Sengakuji Temple – resting place of the 47 ronin
Sengakuji Temple is known for its cemetery. It’s a special one. In it are the graves of the 47 Ronin. This group participated in one of Japan’s most famous yet tragic samurai stories. To say it has high cultural and historical significance would be an understatement. This is my photo guide.
It’s hard to believe the events of this story happened more than 300 years ago. Movies, books, TV dramas, and Kabuki plays have told it many times. I doubt a single person in Japan today hasn’t heard of it. If you haven’t, read about it on Wikipedia. That would be a good place to start.
Sengakuji Temple is a prestigious Buddhist institution. But most people come to see the cemetery. That’s where the men who exacted revenge on Yoshinaka Kira for the daimyo Naganori Asano are. Their leader Yoshio Ooishi, and his son Chikara, who participated in the raid, are there too.
To enter the temple grounds, you’ll pass through two gates. At the first one are some souvenir shops. Here it is nothing special. It is a small local place.
Pass the second gate is a courtyard with the temple’s main hall. It has benches if you need a rest. Workers from nearby companies often eat lunch there. It only gets noisy during festivals.
To enter the cemetery, you walk a short path. It is beautiful in spring with its plum and cherry blossom trees. For such a historical place, things don’t get better than this.
On either side of the path are museums. The more modern one displays implements, weapons, armor, etc., used during the raid. You can also see letters and scrolls connected with the story. In the other building are wooden statues of the men who participated in the attack. Both are worth visiting.
The cemetery of the ronin (masterless samurai), found on the left side of the complex, is small. I need to stress small because it is! And it is an austere place. There is nothing colorful or unnecessary about it. It is square-shaped, with the 47 Ronin’s graves arranged along the sides and in the middle. Asano’s grave is outside the square. Near him are the graves of some family members, including his wife and grandmother. Of course, Ooishi lies close to his master.
Sengakuji Temple is incredible. All the Ronin who participated in it are there. The story is still retold today. Every December 14, there is a parade, the Gishisai Festival. Reenactors dressed in the costumes of the 47 Ronin walk through the city to the temple. They relive their final march. Japan hasn’t forgotten.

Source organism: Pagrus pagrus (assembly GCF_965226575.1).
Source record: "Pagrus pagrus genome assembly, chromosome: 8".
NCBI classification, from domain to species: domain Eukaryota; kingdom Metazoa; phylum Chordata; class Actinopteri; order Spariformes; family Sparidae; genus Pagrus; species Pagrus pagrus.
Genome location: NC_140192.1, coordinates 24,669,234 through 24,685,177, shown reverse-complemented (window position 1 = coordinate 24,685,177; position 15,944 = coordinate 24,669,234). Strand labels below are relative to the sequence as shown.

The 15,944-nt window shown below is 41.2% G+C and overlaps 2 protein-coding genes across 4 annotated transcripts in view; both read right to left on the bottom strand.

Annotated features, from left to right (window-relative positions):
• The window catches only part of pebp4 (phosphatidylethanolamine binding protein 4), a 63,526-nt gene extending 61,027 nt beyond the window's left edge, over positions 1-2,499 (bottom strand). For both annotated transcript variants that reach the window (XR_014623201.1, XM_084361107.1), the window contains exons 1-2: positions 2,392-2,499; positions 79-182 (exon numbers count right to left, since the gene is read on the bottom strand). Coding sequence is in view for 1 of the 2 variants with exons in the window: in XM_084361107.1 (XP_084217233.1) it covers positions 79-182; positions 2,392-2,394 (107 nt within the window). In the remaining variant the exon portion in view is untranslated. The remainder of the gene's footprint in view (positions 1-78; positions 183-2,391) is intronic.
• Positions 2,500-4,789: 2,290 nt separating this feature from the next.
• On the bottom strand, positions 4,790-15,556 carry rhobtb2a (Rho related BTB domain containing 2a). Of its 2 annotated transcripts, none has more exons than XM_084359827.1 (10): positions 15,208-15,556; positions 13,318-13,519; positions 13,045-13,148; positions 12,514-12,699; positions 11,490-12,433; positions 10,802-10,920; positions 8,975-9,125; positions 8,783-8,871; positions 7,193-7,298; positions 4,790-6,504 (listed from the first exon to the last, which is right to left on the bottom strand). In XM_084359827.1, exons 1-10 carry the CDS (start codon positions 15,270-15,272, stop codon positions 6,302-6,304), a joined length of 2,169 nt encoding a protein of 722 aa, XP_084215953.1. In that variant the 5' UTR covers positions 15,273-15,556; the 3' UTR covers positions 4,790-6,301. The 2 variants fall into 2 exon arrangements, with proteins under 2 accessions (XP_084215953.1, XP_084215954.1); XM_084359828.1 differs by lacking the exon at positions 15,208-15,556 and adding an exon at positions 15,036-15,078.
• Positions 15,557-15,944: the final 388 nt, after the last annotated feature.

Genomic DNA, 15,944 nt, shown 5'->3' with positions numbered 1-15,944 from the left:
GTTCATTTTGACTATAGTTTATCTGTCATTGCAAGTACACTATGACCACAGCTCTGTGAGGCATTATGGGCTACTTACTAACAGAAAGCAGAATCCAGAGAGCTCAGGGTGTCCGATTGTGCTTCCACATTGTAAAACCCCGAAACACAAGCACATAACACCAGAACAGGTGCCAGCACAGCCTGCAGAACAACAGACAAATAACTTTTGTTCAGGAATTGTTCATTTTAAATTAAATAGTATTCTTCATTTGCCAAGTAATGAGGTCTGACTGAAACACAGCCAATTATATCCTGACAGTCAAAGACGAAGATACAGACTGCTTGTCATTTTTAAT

There is a curator’s office. You can buy incense if you want to make an offering to the men. Postcards are also available.
Is the 47 Ronin story true?
Yes, it is a historical story. But some details are unknown. We have to remember:
- No one who wrote about it witnessed the events.
- Due to Shogunate policies, the story was censored.
That hasn’t mattered. Everything has become accepted as the truth.
Who were the good guys, and who were the bad? That is something we will probably never know. For extra reading, read this article from KCP International Japanese Language School. It is interesting for students of Japanese history. Approach it with an open mind.
Sengakuji Temple details
See this information about the temple’s opening hours and location on the official website.
Is the temple large?
No, it’s not. It’s much smaller than both Sensoji and Meiji Shrine.
Is photography allowed at Sengakuji Temple?
There are no problems with photography. No one will stop you or ask questions, provided you don’t annoy anyone. It’s only the museums where cameras aren’t allowed.
For similar photo spots to Sengakuji Temple, look at:
47 Ronin FAQ
- Was there a half-breed in the 47 Ronin? Not like in the movie.
- Is the 47 Ronin a true story? Yes, it is. But many of the facts aren’t exactly known.
- What is the meaning of 47 Ronin? Ronin means masterless samurai. So it means 47 masterless samurai.
- What happened at the end of the story? The government forced the men to commit seppuku (ritual suicide).
- Was Yoshinaka Kira a bad guy? So the story goes, but little historical evidence supports this. On Tokyo’s east side, where he lived, his reputation is good.
Sengakuji Temple and its cemetery are great for those interested in Japanese history. And you can get some great shots of the graves of the people who were directly involved in this famous samurai story. If you have any questions or comments, please leave them below.